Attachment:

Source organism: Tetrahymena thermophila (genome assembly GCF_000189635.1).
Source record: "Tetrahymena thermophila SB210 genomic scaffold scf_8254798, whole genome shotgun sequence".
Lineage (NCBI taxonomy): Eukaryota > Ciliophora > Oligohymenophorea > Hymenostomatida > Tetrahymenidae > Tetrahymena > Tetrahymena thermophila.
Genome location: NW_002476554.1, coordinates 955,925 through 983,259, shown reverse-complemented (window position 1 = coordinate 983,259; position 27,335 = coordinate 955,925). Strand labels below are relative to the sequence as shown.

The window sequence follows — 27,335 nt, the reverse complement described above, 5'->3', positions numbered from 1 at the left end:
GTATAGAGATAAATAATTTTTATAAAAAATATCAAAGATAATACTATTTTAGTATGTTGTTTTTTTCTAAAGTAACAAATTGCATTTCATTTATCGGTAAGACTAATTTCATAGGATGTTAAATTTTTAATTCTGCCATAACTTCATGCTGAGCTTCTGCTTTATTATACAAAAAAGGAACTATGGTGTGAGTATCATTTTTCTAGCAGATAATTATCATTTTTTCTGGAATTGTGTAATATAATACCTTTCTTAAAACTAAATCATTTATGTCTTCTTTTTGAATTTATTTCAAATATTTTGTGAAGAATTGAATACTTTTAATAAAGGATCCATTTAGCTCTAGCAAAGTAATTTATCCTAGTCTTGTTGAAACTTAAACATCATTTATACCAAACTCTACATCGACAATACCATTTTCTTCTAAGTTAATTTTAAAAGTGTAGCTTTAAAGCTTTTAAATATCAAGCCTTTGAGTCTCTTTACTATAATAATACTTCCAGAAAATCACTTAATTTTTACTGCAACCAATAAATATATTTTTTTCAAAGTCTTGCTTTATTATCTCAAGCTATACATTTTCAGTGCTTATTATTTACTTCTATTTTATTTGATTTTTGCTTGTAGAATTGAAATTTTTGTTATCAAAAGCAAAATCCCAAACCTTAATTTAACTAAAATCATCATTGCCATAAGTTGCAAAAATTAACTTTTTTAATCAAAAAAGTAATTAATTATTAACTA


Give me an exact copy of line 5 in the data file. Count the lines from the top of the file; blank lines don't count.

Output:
The window sequence follows — 27,335 nt, the reverse complement described above, 5'->3', positions numbered from 1 at the left end: